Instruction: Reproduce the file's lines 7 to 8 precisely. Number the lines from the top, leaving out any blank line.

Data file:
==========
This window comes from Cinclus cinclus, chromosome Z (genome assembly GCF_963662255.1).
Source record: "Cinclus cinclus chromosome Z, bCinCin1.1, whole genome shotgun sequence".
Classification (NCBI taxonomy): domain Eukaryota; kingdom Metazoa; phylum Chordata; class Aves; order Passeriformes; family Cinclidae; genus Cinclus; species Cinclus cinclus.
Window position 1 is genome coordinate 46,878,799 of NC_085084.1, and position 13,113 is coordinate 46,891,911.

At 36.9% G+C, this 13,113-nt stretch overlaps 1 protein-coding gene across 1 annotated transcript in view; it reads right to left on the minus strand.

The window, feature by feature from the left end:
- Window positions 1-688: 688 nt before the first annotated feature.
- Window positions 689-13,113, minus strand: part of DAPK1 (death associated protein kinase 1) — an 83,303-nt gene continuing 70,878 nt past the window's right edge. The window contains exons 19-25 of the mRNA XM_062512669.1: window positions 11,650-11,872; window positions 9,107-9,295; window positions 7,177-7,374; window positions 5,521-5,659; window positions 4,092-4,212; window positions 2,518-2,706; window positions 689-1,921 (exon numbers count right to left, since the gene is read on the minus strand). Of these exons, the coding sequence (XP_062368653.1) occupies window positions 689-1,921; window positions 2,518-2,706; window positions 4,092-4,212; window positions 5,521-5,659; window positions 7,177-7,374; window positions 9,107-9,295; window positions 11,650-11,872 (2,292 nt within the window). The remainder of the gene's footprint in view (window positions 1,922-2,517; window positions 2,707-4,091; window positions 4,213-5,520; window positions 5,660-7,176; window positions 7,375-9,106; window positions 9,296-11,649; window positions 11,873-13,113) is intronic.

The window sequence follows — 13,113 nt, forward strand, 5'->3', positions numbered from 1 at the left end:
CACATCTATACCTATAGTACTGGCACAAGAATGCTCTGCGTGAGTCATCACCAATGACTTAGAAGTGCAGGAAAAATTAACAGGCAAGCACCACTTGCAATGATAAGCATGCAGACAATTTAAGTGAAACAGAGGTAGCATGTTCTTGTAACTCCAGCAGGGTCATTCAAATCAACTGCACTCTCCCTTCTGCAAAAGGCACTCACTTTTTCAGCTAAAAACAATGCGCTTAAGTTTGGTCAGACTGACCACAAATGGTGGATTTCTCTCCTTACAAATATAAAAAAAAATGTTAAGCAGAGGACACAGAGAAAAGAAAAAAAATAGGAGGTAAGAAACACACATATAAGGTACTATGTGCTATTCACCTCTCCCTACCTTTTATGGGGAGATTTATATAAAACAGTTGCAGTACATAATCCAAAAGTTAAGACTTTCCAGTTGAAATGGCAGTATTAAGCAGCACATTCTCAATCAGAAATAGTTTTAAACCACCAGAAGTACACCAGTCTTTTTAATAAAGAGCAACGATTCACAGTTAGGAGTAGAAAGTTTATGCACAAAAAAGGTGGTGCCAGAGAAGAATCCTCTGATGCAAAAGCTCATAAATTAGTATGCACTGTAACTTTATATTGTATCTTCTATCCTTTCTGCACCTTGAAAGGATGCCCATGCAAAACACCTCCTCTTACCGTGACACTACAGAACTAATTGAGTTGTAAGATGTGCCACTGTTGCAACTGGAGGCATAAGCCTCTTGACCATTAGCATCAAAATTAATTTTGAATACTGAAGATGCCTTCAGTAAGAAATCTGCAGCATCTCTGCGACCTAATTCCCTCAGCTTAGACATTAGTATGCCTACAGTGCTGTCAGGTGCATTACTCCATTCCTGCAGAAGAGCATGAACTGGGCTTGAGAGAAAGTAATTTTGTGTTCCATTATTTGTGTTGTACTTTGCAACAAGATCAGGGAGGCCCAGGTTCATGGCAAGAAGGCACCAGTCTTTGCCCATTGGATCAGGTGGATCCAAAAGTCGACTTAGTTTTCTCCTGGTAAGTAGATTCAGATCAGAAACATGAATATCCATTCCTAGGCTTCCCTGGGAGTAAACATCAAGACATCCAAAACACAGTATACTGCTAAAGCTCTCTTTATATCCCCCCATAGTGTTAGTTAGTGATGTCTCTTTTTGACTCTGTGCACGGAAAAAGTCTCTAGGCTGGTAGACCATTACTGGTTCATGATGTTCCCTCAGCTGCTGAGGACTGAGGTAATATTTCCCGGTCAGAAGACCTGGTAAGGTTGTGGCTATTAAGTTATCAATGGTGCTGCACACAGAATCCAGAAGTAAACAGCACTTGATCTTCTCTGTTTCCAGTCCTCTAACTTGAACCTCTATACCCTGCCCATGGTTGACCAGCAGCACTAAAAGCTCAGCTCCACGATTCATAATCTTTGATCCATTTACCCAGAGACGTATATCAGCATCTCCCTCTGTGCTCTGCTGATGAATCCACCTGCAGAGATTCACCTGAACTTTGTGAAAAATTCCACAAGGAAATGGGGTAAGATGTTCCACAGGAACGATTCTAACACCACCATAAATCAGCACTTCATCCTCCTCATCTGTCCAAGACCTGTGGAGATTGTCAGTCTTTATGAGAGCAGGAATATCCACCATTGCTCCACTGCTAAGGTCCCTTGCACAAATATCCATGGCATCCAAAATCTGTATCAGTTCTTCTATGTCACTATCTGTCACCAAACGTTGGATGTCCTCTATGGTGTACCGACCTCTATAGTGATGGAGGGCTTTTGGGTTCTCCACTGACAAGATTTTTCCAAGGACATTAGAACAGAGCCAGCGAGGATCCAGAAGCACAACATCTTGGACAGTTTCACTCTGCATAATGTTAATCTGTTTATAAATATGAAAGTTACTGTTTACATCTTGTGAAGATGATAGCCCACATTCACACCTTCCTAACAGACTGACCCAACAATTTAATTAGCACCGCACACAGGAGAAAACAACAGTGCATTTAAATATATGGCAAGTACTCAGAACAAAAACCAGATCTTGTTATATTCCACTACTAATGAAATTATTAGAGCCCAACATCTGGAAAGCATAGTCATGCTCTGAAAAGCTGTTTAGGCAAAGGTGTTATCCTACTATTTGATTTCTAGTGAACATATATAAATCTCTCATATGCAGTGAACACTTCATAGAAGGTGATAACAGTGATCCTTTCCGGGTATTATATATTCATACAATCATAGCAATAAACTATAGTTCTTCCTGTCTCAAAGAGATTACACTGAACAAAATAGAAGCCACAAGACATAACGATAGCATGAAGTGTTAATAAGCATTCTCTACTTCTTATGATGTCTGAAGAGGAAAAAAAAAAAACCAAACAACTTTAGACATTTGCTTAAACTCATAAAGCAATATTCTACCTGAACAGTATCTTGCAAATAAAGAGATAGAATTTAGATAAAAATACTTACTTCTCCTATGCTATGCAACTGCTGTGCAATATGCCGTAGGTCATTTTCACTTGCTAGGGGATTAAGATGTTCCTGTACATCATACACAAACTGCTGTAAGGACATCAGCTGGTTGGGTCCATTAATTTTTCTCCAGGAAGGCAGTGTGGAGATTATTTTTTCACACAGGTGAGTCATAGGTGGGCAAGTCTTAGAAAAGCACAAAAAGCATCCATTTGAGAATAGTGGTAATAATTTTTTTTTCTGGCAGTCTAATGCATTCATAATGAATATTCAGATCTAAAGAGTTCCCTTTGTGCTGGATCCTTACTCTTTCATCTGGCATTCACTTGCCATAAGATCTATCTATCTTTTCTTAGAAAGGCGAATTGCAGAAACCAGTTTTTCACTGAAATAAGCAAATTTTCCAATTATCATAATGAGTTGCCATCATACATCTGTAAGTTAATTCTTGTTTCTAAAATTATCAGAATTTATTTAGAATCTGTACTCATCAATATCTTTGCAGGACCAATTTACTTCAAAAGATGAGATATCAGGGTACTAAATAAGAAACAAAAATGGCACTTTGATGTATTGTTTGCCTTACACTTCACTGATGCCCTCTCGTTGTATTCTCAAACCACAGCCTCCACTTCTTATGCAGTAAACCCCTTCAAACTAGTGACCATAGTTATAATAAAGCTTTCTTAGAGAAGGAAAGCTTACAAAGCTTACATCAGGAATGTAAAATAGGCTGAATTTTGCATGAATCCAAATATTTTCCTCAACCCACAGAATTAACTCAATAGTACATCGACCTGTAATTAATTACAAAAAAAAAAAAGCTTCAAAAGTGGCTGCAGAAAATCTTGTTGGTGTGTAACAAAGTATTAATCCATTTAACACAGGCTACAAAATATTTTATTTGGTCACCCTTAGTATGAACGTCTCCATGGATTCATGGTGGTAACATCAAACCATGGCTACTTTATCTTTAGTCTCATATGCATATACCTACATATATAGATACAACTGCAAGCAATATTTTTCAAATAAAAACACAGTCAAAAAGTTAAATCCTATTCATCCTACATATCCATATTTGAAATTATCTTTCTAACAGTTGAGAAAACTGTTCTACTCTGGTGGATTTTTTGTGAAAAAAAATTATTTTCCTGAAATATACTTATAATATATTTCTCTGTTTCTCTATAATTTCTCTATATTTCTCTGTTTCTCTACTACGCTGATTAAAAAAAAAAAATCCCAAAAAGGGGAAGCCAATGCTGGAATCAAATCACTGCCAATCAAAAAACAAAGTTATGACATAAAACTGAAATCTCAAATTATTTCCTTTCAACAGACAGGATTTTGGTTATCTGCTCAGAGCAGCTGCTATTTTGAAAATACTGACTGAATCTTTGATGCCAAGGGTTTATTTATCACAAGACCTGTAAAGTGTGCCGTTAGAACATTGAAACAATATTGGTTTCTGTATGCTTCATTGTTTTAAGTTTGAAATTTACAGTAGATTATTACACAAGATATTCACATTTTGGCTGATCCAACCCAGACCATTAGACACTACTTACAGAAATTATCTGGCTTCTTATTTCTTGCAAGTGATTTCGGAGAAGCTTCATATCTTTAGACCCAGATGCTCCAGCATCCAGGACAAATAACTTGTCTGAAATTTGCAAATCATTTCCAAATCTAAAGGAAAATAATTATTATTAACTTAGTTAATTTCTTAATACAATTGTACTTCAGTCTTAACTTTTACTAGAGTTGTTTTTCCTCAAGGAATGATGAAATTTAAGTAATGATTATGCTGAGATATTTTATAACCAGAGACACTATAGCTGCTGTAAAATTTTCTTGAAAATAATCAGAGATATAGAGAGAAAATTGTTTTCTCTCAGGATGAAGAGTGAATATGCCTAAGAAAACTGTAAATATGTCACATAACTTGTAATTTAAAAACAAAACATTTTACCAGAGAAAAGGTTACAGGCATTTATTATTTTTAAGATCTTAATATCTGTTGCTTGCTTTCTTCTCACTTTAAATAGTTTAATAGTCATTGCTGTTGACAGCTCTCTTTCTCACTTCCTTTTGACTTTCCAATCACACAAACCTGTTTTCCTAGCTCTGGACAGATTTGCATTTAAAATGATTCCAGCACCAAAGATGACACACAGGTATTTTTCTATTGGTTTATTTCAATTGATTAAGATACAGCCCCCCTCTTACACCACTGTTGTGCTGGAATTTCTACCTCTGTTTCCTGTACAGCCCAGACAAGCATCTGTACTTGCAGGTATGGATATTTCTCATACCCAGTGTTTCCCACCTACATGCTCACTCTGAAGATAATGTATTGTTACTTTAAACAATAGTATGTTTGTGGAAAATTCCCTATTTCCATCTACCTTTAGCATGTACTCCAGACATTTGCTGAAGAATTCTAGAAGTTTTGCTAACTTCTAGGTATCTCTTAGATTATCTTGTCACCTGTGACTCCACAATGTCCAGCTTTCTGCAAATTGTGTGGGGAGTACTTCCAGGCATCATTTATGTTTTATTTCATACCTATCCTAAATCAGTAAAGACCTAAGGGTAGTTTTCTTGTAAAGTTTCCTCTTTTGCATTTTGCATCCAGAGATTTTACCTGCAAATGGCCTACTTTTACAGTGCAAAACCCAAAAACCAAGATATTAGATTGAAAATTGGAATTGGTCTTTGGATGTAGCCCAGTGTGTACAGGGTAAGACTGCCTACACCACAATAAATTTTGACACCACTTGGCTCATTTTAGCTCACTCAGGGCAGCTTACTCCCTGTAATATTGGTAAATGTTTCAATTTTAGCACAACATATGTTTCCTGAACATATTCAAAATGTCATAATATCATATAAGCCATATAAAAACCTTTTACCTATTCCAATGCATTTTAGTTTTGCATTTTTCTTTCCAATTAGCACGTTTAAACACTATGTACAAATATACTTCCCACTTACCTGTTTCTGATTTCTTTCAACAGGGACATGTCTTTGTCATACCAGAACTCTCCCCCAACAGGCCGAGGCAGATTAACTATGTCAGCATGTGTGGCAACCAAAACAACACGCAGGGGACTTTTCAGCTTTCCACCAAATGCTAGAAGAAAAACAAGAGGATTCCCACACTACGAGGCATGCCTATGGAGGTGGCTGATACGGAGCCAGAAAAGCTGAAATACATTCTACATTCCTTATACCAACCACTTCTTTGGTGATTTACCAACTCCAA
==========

- Window positions 1-688: 688 nt before the first annotated feature.
- Window positions 689-13,113, minus strand: part of DAPK1 (death associated protein kinase 1) — an 83,303-nt gene continuing 70,878 nt past the window's right edge. The window contains exons 19-25 of the mRNA XM_062512669.1: window positions 11,650-11,872; window positions 9,107-9,295; window positions 7,177-7,374; window positions 5,521-5,659; window positions 4,092-4,212; window positions 2,518-2,706; window positions 689-1,921 (exon numbers count right to left, since the gene is read on the minus strand). Of these exons, the coding sequence (XP_062368653.1) occupies window positions 689-1,921; window positions 2,518-2,706; window positions 4,092-4,212; window positions 5,521-5,659; window positions 7,177-7,374; window positions 9,107-9,295; window positions 11,650-11,872 (2,292 nt within the window). The remainder of the gene's footprint in view (window positions 1,922-2,517; window positions 2,707-4,091; window positions 4,213-5,520; window positions 5,660-7,176; window positions 7,375-9,106; window positions 9,296-11,649; window positions 11,873-13,113) is intronic.